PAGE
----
Thursday, May 26, 2005


Translating Yannis Ritsos

I first read Yannis Ritsos sometime around 1975, in the Penguin Book of Socialist Verse edited by Alan Bold -- now long out of print --, which includes one poem of his (an early long one, "Romiosyne," translated by Eleftherios K. Parianos).
These trees cannot be accommodated beneath a lesser sky,
These stones are not content beneath an alien heel,
These faces cannot be accommodated except beneath the sun,
These hearts are not content with anything short of justice....
I immediately wanted more. When I looked, I found little of his work available in English translation at the time -- in the local bookstores, I tracked down a copy of Gestures, a small selection of Ritsos' poems from the 1940's through the 1960's, translated by Nikos Stangos; and 18 Short Songs of the Bitter Motherland, a small beautifully done bilingual edition translated by Amy Mims, with the original Greek presented in photo reproduction of Ritsos' own handwriting, and with illustrations by Ritsos.

One spring day around that time, a day still bright in my memory, I made my way down to a small rock ledge on the high bluffs above the Mississippi River by the University of Minnesota campus (where I was a student), and in a high wind, the sun glinting on the green water far below, I sat with the above-mentioned book Gestures and read Yannis Ritsos.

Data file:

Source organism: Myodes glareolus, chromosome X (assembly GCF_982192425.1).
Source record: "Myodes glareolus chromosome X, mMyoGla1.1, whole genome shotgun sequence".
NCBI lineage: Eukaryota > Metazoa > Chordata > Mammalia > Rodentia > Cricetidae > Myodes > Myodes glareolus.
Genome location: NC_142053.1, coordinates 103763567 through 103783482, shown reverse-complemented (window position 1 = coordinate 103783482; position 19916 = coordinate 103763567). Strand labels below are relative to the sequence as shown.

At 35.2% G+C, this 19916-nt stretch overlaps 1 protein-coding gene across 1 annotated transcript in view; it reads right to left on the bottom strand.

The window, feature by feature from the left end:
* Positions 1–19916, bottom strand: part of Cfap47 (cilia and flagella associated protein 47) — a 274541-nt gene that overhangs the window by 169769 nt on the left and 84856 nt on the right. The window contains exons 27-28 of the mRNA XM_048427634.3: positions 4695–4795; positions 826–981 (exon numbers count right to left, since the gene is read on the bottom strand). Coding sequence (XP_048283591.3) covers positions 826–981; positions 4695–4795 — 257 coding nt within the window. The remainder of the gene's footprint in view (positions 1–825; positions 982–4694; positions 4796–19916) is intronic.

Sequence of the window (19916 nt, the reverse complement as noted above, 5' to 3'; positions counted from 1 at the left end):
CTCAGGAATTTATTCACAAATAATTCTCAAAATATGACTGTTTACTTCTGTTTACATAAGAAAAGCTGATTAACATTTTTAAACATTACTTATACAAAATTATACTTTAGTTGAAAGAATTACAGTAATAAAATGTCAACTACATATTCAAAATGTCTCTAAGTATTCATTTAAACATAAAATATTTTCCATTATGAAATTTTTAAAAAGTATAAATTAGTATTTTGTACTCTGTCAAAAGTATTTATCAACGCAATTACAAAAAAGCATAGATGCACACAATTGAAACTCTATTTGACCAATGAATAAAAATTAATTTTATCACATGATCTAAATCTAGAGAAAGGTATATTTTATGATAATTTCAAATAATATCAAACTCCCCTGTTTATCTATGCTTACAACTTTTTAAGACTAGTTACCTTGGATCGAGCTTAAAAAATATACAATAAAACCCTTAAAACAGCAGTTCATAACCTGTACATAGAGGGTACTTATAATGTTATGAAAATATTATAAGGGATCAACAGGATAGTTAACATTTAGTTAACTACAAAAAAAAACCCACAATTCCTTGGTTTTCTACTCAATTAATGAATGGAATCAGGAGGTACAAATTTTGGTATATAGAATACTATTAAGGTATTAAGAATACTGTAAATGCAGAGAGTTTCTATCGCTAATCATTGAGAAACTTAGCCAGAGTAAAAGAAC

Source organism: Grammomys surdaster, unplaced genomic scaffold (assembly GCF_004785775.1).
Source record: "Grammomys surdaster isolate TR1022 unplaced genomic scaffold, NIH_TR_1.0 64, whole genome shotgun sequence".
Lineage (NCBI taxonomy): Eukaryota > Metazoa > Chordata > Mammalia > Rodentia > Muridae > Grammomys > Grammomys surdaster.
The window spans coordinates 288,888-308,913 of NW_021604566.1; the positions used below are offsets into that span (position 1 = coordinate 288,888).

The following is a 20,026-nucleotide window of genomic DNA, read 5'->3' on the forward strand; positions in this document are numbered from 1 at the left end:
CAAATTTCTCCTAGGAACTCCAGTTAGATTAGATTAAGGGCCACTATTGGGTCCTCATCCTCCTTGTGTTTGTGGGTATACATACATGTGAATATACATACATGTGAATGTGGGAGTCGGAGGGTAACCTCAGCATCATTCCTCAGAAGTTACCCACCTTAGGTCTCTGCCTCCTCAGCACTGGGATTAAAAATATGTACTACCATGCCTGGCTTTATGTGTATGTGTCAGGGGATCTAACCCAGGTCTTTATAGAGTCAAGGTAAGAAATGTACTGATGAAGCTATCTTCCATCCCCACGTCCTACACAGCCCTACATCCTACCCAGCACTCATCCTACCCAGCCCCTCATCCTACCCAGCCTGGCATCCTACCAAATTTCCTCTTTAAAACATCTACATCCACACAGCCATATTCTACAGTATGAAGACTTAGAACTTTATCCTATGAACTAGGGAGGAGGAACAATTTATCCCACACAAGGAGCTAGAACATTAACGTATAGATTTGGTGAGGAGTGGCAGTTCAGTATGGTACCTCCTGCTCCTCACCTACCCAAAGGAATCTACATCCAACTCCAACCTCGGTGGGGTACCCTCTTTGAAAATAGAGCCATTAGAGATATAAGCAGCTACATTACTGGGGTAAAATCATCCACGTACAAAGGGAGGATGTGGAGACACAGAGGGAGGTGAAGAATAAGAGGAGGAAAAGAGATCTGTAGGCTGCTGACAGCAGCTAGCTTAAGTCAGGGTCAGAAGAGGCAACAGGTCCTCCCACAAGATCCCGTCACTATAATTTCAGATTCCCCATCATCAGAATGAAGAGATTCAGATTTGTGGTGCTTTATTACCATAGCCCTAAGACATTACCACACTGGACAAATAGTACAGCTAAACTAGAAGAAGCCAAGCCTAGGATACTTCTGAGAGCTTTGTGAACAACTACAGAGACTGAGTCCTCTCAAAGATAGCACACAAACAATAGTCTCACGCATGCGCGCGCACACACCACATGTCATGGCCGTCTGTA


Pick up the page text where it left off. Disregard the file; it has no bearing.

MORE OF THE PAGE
Ritsos is a poet whose poems encourage the seeking of such moments, his poems filled with sun and wind and water and rock.

And his poems, also, filled with trains carrying soldiers, a dark stain in the mud where a man was shot by police, voices coming from a doorway, sometimes half-whispered, a darkened house where someone has recently disappeared. During the long years of imprisonment Ritsos experienced because of his Communist politics, when he wrote poems in prison he would bury them in the ground to keep them from being found by the prison guards.

Over the next few years other larger selections of Ritsos' work became available in translation, notably The Fourth Dimension translated by Rae Dalven, and Ritsos in Parentheses translated (in a bilingual edition) by Edmund Keeley. While I welcomed the additional availability of Ritsos' poetry in English, I was dissatisfied with the translations in both of the above books, as I had been also with the translations in Gestures.

Many of the translators of Ritsos, especially of the more widely available editions, have tended -- both in their selection and inclusion of individual poems, and in the translations themselves -- to concentrate on the clandestine or obscure qualities of the poems. Much of Ritsos' poetry, particularly the shorter poems written in prison or enforced exile, or during periods of civil war and political insurgence, have a subtle abbreviated quality, reading a little like coded dispatches or brief notes written quickly and passed from hand to hand or slid under a door. It's sometimes difficult for his politics to emerge clearly in such poems -- if one isn't alert to the subtleties and signals contained in them -- and the difficulty is compounded if a translator chooses to translate away from (or is oblivious to) the political implications of a poem or a line or an image.